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Articles tagged with: zoology

Written By: grant on September 27, 2014 No Comment

National Geographic reveals the newest Panamanian sensation to enter the world of science:

A new species of poison dart frog so teeny it can fit on a fingernail has been discovered in a rain forest in Panama, a new study says.

Scientists found the toxic, electric-orange amphibian in a single hilly area near the Caribbean […]

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Written By: grant on July 6, 2014 No Comment
Science Art: Tadarida teniotis Rafinesque.

This is a bat from Tajikstan. According to the 2002 State of the Environment Report, it’s a rare bat. The European free-tailed bat.

No, he doesn’t look very free in that image. Looks a little oppressed, to tell the truth.

Follow your tail, rare, worried bat.

Be free.

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Written By: grant on June 29, 2014 No Comment

As the U.S. Geological Survey puts it:

This video was edited and compiled from raw footage recorded by a camera equipped radio collar that was put on a female polar bear in the Beaufort Sea during April 2014 by the US Geological Survey. The video, which is the first ever from a free-ranging polar […]

Written By: grant on June 20, 2014 No Comment

Or so says National Geographic-profiled biopsychologist Lori Marino, an expert in the brains of “lesser” animals:

Formerly a full-fledged research scientist who found measuring the braincases of dolphin skulls utterly absorbing, Marino has become a self-described “scientist-advocate” for all animals, large and small.

While she’s continuing to do research (for instance, she’s doing a comparative study […]

Written By: grant on March 20, 2014 No Comment

Nature reveals proof that elephants recognize individual humans – including the languages used who did them wrong:

Biologists Karen McComb and Graeme Shannon at the University of Sussex in Brighton, UK, guessed that African elephants (Loxodonta africana) might be able to listen to human speech and make use of what they heard. To tease […]

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Written By: grant on February 21, 2014 No Comment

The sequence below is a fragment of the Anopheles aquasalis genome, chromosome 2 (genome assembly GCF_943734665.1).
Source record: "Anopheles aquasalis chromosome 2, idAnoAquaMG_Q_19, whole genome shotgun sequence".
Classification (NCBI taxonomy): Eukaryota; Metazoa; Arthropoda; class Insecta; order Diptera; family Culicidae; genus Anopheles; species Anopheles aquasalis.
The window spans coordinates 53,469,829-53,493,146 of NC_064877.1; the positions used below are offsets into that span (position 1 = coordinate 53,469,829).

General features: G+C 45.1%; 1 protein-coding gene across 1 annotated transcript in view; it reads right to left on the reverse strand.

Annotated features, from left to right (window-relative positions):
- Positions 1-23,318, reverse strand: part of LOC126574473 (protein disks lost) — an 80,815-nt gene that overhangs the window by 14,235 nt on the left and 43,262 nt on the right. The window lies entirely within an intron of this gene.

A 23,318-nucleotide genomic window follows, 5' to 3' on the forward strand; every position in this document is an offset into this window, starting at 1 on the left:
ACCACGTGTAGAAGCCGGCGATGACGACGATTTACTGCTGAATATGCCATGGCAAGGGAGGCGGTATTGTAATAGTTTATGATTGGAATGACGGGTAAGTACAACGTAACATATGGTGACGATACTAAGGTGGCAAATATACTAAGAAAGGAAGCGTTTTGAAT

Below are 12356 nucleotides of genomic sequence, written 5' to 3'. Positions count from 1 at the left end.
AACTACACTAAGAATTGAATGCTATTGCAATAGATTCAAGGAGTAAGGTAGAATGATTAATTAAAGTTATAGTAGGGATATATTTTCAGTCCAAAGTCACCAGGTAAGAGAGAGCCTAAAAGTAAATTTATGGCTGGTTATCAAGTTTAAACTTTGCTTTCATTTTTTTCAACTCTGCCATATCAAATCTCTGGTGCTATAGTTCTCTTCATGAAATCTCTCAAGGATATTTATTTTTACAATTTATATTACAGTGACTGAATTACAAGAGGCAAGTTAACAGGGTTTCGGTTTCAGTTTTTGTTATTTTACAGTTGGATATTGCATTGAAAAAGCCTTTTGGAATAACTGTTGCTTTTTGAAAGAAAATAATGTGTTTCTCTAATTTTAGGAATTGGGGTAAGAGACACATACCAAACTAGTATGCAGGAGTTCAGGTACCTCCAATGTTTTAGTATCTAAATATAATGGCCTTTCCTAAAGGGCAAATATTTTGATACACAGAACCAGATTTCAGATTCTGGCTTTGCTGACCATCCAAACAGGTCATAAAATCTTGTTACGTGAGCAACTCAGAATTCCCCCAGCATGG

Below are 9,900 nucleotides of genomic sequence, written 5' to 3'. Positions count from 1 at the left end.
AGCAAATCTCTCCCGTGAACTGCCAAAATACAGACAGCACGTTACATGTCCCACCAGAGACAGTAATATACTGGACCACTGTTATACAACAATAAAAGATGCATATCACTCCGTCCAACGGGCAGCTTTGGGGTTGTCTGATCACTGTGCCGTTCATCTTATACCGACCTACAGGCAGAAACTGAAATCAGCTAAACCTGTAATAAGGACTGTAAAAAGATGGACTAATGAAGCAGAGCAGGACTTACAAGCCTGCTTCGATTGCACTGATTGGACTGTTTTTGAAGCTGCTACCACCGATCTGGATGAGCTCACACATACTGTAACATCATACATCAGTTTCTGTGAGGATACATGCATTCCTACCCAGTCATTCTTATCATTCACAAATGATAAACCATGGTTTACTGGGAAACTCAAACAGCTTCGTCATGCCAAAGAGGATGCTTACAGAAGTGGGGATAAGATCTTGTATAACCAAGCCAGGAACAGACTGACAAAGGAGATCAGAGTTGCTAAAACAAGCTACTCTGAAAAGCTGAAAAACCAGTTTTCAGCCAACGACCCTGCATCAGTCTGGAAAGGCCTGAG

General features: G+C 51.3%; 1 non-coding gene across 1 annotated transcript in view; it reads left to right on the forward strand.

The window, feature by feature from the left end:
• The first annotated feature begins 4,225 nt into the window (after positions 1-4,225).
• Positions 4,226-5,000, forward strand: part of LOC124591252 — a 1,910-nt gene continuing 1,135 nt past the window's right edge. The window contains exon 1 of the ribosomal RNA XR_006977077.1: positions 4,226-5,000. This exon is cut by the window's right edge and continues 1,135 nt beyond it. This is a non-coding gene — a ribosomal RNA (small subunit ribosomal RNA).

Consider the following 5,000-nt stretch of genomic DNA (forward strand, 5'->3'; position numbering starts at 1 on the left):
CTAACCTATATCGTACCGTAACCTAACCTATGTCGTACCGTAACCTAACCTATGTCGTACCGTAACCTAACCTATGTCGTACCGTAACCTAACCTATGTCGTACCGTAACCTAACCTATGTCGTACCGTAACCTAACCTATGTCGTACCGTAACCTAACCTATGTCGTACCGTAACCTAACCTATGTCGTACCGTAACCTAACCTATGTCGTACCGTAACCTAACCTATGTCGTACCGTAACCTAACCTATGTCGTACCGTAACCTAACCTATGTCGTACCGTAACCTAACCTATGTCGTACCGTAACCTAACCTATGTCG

Michael Hearst! Composer! Writer! Player of atypical instruments! Science fan!

You are compiling instrumentals based on wonderful animals, like the glass frog, the magnapinna squid, and, as performed below by The Kronos Quartet, the aye-aye:

You are a man of science, wonder and music.

The Guild salutes you!

Here’s more about him in his […]

Written By: grant on February 19, 2014 No Comment

Science magazine reaches out with new research showing that elephants don’t just mourn their dead, but also try to comfort those in anguish:

The study “is the first to investigate responses to distress by Asian elephants,” which “is inherently difficult to assess because one has to wait for opportunities to arise spontaneously,” says Shermin […]

Written By: grant on February 10, 2014 No Comment

OK, that’s a little hyperbolic, but only a little. The Guardian has more on the last chimp “mega-culture” just found in the central African jungle:

Harboured by the remote and pristine forests in the north of the Democratic Republic of Congo (DRC) and on the border of the Central African Republic, the chimps were completely […]

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Written By: grant on January 2, 2014 No Comment

I can’t even begin with this one. But yes, researchers at the Czech University of Agriculture have determined that dogs orient themselves to magnetic north when excreting:

We measured the direction of the body axis in 70 dogs of 37 breeds during defecation (1,893 observations) and urination (5,582 observations) over a two-year period. After […]

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